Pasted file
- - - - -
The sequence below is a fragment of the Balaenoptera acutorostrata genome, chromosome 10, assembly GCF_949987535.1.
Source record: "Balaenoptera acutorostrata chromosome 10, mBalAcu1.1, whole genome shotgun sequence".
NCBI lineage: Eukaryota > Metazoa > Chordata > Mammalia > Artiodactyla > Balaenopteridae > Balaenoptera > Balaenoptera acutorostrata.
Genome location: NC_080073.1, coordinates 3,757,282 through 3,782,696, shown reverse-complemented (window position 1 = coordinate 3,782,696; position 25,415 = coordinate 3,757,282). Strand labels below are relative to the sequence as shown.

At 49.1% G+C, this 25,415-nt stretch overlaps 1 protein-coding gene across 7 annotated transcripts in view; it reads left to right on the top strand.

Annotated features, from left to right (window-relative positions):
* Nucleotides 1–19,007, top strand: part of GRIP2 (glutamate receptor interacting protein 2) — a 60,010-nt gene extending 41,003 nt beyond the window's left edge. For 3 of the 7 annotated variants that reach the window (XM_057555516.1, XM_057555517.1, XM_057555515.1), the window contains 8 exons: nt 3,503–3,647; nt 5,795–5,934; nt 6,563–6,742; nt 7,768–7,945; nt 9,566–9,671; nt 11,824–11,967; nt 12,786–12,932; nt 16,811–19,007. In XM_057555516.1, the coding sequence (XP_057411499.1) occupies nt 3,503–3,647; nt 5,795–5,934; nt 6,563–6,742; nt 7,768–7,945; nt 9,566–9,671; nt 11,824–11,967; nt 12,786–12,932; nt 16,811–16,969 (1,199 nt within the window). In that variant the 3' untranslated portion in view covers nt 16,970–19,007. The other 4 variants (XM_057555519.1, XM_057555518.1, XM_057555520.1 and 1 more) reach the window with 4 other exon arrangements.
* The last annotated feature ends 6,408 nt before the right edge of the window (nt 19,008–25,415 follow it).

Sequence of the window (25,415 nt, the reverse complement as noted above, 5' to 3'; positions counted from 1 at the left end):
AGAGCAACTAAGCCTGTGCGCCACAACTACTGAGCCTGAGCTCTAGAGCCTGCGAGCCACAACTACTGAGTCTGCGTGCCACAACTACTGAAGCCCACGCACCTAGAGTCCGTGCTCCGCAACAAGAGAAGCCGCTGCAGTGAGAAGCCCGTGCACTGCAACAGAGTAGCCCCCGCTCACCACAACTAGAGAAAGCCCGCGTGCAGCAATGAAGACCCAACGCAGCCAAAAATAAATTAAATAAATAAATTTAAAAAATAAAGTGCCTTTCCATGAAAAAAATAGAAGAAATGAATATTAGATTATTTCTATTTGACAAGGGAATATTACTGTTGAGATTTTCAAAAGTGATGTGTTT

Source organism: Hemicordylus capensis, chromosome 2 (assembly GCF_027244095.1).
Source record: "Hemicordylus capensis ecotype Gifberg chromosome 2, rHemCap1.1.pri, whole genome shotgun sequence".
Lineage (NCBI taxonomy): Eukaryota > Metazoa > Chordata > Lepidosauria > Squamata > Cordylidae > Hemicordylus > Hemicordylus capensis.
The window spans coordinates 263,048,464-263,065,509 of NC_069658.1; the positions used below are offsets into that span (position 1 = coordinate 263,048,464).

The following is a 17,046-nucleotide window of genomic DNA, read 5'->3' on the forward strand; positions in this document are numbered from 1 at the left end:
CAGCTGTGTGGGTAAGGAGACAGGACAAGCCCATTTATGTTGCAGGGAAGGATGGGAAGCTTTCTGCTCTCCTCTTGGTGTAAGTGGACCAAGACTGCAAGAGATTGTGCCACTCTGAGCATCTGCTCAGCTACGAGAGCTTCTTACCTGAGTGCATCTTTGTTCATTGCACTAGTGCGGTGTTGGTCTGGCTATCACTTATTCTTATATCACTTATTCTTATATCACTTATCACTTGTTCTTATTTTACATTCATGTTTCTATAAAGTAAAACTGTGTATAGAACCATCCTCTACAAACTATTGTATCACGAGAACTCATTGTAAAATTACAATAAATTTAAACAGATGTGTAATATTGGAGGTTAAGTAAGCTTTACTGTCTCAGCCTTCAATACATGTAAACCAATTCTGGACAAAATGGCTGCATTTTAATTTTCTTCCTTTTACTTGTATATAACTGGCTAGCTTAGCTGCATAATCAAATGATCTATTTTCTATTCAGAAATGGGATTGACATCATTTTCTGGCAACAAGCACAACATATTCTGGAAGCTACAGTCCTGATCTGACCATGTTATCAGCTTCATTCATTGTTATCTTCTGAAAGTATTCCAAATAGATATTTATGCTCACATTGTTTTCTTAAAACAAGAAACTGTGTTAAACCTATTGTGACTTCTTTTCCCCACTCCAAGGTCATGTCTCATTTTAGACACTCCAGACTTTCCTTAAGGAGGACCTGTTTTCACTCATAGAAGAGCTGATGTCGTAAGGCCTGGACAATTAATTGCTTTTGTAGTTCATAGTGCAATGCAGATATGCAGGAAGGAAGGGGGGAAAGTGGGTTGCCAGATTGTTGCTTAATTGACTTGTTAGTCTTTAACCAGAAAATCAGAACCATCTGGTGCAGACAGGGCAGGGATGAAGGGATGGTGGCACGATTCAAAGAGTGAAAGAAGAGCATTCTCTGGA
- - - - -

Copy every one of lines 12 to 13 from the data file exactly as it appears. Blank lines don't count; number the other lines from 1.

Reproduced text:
Source record: "Hemicordylus capensis ecotype Gifberg chromosome 2, rHemCap1.1.pri, whole genome shotgun sequence".
Lineage (NCBI taxonomy): Eukaryota > Metazoa > Chordata > Lepidosauria > Squamata > Cordylidae > Hemicordylus > Hemicordylus capensis.